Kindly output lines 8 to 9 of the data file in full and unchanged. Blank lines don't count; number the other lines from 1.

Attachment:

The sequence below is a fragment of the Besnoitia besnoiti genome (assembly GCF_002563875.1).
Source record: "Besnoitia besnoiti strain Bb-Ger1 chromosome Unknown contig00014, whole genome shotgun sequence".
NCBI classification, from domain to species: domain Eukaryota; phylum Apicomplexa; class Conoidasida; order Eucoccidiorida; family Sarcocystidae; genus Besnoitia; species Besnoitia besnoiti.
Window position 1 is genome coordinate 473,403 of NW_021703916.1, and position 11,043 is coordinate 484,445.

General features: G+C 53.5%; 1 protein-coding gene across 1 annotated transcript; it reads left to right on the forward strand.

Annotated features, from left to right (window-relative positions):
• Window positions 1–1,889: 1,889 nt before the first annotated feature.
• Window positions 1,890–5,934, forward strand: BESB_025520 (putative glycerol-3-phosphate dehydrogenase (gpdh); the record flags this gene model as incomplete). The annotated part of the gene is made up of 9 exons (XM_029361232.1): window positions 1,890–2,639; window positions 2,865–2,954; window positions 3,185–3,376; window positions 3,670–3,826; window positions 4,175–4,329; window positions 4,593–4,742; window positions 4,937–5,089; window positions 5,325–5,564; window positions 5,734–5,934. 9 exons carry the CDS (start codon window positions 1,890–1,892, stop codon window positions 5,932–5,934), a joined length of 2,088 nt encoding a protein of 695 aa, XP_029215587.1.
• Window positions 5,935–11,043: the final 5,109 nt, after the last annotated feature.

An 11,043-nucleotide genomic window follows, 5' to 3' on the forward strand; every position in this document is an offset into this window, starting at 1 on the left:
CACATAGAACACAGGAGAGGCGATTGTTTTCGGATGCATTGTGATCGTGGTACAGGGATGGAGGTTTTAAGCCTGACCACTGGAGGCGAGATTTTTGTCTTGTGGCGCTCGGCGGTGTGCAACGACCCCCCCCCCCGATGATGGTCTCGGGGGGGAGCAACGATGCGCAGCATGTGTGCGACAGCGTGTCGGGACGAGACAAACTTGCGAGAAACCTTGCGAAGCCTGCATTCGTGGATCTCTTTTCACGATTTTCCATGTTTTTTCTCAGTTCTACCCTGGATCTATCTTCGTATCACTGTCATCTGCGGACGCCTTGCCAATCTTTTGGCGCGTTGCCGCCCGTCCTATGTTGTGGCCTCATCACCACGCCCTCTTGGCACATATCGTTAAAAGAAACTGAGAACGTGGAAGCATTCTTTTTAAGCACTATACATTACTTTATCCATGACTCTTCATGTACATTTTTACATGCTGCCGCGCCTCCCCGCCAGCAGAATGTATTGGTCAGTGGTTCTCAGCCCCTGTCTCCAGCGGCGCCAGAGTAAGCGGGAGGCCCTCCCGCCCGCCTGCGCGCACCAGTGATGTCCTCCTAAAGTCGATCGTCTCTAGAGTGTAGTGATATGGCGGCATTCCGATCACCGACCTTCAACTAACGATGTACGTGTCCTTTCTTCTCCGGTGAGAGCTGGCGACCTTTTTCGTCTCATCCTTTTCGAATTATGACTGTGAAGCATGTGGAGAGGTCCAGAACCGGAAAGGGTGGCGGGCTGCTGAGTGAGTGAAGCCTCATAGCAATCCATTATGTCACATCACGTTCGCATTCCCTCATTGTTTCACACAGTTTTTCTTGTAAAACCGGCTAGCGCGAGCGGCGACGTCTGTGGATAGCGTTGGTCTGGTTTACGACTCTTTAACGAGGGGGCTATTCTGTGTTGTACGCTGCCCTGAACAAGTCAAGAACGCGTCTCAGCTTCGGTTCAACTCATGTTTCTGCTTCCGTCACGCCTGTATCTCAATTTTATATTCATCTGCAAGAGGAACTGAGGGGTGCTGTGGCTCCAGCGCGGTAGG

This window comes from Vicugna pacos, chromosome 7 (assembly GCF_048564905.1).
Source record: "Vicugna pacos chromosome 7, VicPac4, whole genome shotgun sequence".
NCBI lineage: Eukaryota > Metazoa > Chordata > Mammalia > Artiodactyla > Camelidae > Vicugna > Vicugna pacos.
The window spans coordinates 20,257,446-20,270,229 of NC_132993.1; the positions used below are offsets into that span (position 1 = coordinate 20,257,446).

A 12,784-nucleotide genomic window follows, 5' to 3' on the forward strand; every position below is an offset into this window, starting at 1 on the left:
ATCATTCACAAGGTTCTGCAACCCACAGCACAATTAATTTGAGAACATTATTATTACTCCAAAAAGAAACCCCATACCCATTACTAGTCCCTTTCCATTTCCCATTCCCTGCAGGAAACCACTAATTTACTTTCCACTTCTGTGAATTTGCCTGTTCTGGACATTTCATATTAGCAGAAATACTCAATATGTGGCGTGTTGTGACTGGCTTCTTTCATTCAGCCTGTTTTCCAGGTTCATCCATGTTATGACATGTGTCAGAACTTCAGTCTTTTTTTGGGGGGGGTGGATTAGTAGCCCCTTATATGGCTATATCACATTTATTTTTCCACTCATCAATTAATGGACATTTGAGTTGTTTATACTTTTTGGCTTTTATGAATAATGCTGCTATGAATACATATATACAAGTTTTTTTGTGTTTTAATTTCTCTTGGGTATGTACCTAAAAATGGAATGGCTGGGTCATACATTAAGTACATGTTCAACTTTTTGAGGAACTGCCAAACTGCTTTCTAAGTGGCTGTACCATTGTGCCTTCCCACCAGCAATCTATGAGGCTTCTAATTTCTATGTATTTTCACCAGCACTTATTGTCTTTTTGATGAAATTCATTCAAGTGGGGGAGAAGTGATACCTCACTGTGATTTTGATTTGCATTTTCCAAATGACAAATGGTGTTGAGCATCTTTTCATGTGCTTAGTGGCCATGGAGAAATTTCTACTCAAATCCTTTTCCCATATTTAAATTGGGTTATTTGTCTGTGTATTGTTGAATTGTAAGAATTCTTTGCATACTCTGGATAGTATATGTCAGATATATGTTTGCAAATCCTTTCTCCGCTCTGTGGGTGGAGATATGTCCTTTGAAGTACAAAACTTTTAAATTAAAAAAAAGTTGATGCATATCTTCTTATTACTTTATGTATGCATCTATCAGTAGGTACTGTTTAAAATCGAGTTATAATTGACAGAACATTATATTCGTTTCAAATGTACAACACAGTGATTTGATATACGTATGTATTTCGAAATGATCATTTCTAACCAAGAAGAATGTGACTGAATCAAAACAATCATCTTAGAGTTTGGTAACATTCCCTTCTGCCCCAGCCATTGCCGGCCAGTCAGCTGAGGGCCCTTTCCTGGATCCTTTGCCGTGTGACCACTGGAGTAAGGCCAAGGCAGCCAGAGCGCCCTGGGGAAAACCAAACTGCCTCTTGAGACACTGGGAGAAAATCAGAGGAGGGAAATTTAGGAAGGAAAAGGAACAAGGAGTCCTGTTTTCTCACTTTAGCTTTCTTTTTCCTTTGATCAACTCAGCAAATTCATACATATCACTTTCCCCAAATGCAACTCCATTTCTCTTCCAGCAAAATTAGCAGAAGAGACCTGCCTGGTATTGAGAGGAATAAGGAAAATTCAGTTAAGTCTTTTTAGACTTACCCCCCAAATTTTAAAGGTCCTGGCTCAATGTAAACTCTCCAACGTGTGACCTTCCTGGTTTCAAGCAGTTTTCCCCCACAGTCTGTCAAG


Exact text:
• Window positions 1,890–5,934, forward strand: BESB_025520 (putative glycerol-3-phosphate dehydrogenase (gpdh); the record flags this gene model as incomplete). The annotated part of the gene is made up of 9 exons (XM_029361232.1): window positions 1,890–2,639; window positions 2,865–2,954; window positions 3,185–3,376; window positions 3,670–3,826; window positions 4,175–4,329; window positions 4,593–4,742; window positions 4,937–5,089; window positions 5,325–5,564; window positions 5,734–5,934. 9 exons carry the CDS (start codon window positions 1,890–1,892, stop codon window positions 5,932–5,934), a joined length of 2,088 nt encoding a protein of 695 aa, XP_029215587.1.
• Window positions 5,935–11,043: the final 5,109 nt, after the last annotated feature.